# Applied Managerial Decision-Making: Frequency Distribution

The purpose of this memorandum is to give some insight on what are some methodologies and applications that relate to the different levels of measurement, central tendency, dispersion, and some other key statistical metrics in regards to data that was attained from the AMA website for zip code 60614 out of Illinois.

There are two characteristics of a frequency distribution that are very important when it comes to giving a summary of data. This also involves making predictions per se from one set of results to another. In fact, central tendency labels things such as: what is in the middle of this data, what is most common about this data, and what would this data be used to predict. This relates to the mean, median which the median is the most suitable measure of central tendency for ordinal data, although it is also widely used with interval/ratio variables. It is simply the middle value in a distribution when the scores are ranked in order of size, and that of the mode, which is the simplest measure of central tendency to calculate and is the only measure that is the most appropriate for nominal data. The mode is the value that occurs most frequently in a distribution. On the other hand, dispersion actually tells things such as: how spread out is this data that we are working with, and the shape that the data might be (Palgrave, 2009). The three measures of central tendency are commonly used in statistical analysis – the mode, the median, and the mean with each of these measures designed to represent a certain score. This actually depends on the shape of the distribution (whether normal or skewed), and the variable’s “level of measurement” (data are nominal, ordinal or interval).

Dispersion deals with things such as range, which is the most straightforward measure of dispersion and is calculated by subtracting the smallest value from the largest. It is the key concept in statistical thinking. Standard deviation which, the most widely used measure of dispersion and is obtained by simply calculating the square root of the variance. As this returns us to the original unit of measurement the standard deviation is much more meaningful than the variance. If the mean is being used as the measure of central tendency it is usually accompanied by the standard deviation. It is important to be aware that because the standard deviation, like the mean, is calculated using all the observations it can be distorted by a small number of extreme values. The variance and standard deviation tell us how widely dispersed the values in a distribution are around the mean. Like the mean they require variables to be measured on the interval/ratio scale. If the values are closely concentrated around the mean the variance will be small, while a large variance suggests a batch of values which are much more dispersed (Palgrave, 2009).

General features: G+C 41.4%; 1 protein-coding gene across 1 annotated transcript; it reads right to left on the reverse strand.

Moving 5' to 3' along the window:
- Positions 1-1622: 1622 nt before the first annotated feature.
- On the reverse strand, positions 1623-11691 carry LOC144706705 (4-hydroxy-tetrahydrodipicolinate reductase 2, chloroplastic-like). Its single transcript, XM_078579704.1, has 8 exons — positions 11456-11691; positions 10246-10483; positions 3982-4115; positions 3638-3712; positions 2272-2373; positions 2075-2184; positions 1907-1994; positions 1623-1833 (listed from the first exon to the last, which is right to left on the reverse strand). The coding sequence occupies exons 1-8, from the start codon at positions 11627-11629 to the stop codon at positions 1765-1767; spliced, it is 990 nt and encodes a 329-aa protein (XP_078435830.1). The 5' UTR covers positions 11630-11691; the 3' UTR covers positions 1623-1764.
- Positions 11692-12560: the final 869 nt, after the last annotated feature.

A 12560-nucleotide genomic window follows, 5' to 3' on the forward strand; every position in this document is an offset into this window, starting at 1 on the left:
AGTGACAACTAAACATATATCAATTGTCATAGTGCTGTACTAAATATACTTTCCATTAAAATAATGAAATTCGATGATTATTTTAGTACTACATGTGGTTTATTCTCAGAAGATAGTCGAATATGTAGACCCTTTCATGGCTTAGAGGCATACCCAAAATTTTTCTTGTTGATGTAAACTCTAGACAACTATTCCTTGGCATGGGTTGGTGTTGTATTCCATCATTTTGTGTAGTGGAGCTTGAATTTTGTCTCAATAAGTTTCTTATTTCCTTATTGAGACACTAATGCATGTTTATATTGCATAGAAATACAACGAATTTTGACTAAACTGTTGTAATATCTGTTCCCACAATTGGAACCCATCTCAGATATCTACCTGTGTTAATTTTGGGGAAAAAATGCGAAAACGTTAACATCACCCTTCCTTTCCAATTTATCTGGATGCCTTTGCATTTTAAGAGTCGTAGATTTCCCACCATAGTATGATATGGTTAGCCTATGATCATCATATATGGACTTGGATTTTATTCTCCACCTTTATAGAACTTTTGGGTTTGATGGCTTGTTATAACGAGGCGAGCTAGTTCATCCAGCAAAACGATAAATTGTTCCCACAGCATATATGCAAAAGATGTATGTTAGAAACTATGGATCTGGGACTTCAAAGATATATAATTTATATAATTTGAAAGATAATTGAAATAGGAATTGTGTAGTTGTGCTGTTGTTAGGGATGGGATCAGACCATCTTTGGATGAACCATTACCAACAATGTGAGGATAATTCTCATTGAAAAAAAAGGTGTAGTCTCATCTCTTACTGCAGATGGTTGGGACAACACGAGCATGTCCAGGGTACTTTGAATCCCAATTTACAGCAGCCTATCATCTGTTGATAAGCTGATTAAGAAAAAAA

Level of measurement focuses on things such as types of data that are nominal, ordinal, or interval and ratio data. Nominal data is where you use numbers to classify data. Then there is ordinal data which is where values are given to measurements can be ordered. Interval data is that which is where measurements are not only classified and ordered therefore having the properties of the two previous scales, but the distances between each interval on the scale are equal right along the scale from the low end to the high end. And the ratio data is that which it can be expressed on a ratio scale can have an actual zero. Apart from this difference, ratio scales have the same properties as interval scales. The divisions between the points on the scale have the same distance between them and numbers on the scale are ranked according to size (Wharrad, 2004).

References:

Palgrave, (2009). Central Dependency, Dispersion, and Levels of Measure. Retrieved on January 21, 2012 from http://www.palgrave.com

Wharrad, H., (2004). Levels of Measurement. Retrieved on January 21, 2012 from http://www.ucel.ac.uk/showroom/levels_of_measurement/